Overview (Masterplots II: Christian Literature)
All New People closely follows Anne Lamott’s life, a major event of which was the early death of her father, also a writer. The novel begins with a prologue in which the protagonist, Nanny Goodman, is undergoing hypnosis therapy. She says that her life is a mess and her mind is broken. Affairs, drugs, alcohol, depression, anxiety, fears of suicide, madness, and death constitute an insupportable burden. Nanny is in her twenties, but the therapist requires her to regress to childhood, reminding one both of Carl Jung’s admonitions about the need to go back in order to go forward and of Christ’s words about suffering little children.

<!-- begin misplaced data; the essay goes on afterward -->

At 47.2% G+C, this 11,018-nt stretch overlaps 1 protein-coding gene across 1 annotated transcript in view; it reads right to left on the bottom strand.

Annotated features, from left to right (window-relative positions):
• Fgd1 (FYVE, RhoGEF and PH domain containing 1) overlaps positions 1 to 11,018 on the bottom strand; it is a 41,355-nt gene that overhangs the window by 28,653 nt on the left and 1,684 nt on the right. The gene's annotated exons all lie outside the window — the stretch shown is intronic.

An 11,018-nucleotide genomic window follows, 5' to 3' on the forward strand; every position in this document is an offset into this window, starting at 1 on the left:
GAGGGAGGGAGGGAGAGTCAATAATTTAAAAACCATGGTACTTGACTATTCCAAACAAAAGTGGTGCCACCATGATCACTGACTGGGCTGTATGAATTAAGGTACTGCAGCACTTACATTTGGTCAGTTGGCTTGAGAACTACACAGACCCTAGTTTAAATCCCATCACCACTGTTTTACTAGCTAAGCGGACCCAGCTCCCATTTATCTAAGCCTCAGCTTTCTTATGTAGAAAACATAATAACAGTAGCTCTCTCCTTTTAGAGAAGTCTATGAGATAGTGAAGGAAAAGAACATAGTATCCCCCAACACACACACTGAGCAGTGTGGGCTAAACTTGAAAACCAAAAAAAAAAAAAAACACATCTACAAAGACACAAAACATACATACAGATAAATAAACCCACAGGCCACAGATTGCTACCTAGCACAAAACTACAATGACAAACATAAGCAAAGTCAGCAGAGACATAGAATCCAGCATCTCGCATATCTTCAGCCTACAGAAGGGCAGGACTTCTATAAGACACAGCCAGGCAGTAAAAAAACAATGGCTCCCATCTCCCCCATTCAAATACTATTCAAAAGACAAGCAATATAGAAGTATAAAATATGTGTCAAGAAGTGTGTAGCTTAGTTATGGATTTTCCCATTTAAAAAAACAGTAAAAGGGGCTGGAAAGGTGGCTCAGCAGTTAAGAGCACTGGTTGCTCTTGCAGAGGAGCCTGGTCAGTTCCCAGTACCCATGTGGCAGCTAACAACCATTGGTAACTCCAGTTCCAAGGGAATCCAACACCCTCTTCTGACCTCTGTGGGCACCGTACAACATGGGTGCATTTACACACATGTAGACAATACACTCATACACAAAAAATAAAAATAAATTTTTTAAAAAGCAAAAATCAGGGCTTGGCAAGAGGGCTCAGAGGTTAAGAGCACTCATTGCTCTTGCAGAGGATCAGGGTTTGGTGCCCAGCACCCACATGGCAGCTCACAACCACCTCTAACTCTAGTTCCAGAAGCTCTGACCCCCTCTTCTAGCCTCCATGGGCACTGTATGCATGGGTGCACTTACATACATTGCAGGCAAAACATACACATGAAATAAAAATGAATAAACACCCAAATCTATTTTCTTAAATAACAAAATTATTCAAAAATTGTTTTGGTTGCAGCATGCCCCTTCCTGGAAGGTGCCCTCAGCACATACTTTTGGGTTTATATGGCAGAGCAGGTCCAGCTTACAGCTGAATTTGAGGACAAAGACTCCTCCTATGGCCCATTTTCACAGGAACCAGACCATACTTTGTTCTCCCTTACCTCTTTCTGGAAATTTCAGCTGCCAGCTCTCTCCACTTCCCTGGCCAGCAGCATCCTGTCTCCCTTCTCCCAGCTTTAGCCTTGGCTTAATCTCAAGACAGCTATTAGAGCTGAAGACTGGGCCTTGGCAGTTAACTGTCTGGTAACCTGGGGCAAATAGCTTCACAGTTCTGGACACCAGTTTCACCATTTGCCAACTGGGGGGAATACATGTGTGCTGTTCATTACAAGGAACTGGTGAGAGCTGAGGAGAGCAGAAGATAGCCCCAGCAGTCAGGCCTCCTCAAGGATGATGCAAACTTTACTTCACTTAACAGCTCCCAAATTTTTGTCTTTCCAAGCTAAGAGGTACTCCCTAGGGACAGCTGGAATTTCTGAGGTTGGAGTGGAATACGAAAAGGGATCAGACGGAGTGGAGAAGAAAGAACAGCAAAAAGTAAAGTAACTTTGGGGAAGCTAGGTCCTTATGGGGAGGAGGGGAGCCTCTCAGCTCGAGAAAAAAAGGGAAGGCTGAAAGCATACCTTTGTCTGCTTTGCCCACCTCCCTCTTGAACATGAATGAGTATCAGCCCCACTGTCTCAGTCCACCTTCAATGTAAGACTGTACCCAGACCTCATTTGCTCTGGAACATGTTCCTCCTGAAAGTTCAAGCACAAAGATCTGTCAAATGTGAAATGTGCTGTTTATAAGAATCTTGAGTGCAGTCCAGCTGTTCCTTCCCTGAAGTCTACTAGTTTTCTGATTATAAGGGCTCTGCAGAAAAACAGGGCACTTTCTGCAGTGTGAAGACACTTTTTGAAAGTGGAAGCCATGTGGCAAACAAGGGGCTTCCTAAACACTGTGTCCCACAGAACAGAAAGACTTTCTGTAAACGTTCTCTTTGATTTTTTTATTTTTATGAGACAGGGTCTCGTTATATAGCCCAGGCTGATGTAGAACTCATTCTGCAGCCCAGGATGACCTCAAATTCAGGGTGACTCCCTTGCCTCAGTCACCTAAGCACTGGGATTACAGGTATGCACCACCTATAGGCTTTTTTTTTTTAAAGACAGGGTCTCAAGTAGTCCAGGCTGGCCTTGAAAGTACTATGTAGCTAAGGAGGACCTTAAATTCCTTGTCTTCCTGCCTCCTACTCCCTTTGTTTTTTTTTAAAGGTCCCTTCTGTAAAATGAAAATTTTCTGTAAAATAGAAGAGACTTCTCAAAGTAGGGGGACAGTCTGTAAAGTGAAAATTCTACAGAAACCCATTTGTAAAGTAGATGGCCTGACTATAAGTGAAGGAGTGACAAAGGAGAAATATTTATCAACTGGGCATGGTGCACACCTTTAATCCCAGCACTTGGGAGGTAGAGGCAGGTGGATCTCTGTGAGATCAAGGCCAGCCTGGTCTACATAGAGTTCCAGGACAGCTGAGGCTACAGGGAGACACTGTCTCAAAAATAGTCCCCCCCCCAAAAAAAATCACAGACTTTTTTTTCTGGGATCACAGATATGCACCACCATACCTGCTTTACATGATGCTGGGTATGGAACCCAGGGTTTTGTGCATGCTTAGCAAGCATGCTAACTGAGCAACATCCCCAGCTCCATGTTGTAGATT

The narrative proper begins with a largely idyllic picture of a pre-Yuppie Marin County across the Golden Gate Bridge from San Francisco and moves chronologically to Nanny’s present, wherein she has presumably learned to shoulder the burdens under which she was sinking. Over the course of this narrative, the Edenic green and golden Marin County that Nanny loved disappears, along with its most famous landmark, mythic Mount Tamalpais, known as the Sleeping Woman. The landscape is a major presence in the novel, but it is gradually submerged by present reality as it becomes one of America’s most sought-after and costliest pieces of real estate. The transformation of the beautiful prelapsarian rural county into an upscale world of high-priced shops, expensive restaurants, architect-designed houses, luxury cars, and...
(The entire section is 780 words.)
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